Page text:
… and other reasons my midwife thinks I’m crazy.
So here’s the deal. I’d been seeing a midwife since the beginning of my pregnancy, and everything had been going swimmingly. She understood my general discomfort surrounding hospitals, unnecessary testing and respected my wishes for a birth plan that contained as few interventions as possible.
Or so I thought.
Until our 16 week appointment when she explained that she’d be administering our first ultrasound later that month. Ken and I were thrilled to find out the baby’s gender, so we were 100% on board. Until she went into medical mode and explained all of the things that could possibly be wrong with our baby; all of the things that might show up on the screen.
“Your baby could have three heart chambers instead of four.”
“It’s possible that your placenta will be ill-positioned.”
“He/she might have an under-developed spine.”
And then some.
We asked about the accuracy of the findings and explained that none of these complications would change our outcome: we would still do everything in our power to carry the baby to full-term and hope to be given the chance to raise him/her as a healthy child. We also asked that if anything alarming showed up on the screen, if it were at all possible that she not share the information with us. We both understand what stress does to the body, and growing another human in a fearful and anxious environment sounded worse than being aware of potential complications that were happening in the womb.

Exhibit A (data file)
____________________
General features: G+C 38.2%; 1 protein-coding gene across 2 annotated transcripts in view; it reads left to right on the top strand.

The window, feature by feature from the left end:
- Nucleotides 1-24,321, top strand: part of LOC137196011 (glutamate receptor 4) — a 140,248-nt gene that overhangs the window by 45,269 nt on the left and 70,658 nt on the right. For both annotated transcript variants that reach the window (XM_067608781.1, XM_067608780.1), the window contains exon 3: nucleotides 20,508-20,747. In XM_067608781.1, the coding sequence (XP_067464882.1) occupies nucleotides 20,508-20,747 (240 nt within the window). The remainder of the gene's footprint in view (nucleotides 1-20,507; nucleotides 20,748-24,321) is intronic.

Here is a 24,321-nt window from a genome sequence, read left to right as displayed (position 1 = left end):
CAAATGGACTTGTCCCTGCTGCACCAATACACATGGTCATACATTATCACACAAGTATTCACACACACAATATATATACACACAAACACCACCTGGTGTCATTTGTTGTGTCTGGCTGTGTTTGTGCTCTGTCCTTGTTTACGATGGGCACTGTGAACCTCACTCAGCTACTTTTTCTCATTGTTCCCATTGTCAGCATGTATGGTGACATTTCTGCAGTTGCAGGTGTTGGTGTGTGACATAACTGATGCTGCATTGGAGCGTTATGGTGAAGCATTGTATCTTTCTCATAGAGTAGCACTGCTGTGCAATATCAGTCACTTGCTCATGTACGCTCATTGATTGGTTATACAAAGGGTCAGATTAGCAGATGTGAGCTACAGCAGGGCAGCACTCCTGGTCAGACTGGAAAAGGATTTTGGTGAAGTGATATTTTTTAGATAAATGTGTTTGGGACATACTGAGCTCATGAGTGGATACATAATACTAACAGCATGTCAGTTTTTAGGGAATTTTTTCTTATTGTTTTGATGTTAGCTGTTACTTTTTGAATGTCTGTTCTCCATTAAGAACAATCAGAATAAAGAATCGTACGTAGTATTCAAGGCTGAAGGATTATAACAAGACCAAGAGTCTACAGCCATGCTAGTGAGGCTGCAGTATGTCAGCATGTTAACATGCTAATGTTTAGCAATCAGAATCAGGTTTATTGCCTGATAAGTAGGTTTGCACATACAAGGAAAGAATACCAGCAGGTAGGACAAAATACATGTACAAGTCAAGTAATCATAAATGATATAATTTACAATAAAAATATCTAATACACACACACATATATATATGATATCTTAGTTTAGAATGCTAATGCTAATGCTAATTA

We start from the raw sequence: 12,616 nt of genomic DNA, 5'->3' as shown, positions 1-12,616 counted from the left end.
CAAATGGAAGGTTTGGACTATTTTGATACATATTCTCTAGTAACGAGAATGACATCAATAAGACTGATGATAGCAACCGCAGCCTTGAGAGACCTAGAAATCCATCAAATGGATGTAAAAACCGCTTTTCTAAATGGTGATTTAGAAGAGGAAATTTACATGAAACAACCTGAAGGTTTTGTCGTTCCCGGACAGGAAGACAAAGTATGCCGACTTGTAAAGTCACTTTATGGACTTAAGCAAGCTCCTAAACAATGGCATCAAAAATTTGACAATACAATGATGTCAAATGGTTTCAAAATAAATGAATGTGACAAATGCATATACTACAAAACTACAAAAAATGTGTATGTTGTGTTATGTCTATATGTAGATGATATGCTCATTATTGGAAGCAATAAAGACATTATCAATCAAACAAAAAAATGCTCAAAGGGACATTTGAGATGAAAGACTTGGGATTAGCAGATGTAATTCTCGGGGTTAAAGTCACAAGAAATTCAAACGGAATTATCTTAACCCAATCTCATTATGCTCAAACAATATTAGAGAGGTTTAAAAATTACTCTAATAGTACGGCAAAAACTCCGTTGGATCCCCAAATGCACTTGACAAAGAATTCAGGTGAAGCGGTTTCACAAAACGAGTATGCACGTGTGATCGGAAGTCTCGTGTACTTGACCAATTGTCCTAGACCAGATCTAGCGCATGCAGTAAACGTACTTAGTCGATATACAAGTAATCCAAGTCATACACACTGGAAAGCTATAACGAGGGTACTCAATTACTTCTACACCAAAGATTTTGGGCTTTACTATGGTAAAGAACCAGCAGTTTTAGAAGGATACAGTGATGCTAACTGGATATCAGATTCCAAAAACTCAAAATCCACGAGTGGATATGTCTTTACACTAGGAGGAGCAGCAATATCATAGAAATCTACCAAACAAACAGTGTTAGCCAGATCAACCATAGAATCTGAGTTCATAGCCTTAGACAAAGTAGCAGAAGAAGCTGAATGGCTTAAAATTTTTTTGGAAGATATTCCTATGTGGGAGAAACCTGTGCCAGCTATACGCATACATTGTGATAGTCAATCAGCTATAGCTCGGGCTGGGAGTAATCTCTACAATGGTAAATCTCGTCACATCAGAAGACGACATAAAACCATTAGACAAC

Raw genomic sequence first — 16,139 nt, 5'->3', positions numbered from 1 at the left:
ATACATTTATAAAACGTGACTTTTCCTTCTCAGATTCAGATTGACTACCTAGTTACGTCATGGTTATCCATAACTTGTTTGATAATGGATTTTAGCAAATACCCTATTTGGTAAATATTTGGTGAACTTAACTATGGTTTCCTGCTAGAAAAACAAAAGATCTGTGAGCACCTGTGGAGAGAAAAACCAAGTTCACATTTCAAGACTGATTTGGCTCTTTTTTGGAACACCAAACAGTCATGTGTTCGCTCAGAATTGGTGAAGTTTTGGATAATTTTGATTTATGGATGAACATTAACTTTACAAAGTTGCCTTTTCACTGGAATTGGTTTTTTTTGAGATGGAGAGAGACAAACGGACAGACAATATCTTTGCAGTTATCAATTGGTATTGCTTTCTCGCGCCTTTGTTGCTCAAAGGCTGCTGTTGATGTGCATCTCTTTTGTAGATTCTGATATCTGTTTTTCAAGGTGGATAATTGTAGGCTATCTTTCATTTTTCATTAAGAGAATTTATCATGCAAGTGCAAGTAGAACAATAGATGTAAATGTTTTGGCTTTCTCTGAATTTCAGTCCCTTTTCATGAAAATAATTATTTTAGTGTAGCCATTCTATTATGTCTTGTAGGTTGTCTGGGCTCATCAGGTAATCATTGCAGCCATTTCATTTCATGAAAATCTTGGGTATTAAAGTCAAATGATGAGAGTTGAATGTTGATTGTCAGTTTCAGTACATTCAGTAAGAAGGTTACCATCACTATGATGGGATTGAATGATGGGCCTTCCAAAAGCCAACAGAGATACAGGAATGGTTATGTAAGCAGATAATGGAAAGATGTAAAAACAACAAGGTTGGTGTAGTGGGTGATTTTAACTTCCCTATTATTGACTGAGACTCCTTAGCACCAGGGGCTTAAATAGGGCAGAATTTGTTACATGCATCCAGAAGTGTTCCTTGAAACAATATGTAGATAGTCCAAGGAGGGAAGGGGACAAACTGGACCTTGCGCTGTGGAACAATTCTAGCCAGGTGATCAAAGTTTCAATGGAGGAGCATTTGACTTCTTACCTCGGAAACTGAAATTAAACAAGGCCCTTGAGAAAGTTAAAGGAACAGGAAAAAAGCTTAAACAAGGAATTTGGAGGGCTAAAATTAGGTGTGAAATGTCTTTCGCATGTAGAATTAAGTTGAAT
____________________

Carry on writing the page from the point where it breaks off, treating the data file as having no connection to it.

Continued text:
And that’s when she smirked. She smirked. I’ve never seen anything like it. She explained that she was medically responsible for sharing any and all information she discovered, noting that if we continued to take an avoidance strategy to receiving bad news, our kid would be seeing her in 18 years with a serious case of anxiety.
Ken and I were floored. Were we taking an avoidance strategy by declining an ultrasound that could send us into a downward spiral of additional testing that we didn’t even want? Yes, there is a case to be made for preparation. But until the baby is delivered and we confirm that yes, she does indeed have three eyes, we’re playing a game of “What if’s.” And I hate that game.
We did have an ultrasound the following week. But not with our midwife. With a friend in Los Angeles that confirmed the baby I was carrying was a beautiful girl – and nothing else. No diagnosis, no fears, no anxiety. She was a little girl, and we had the rest of our life to worry about the many, many “What if’s” to come.
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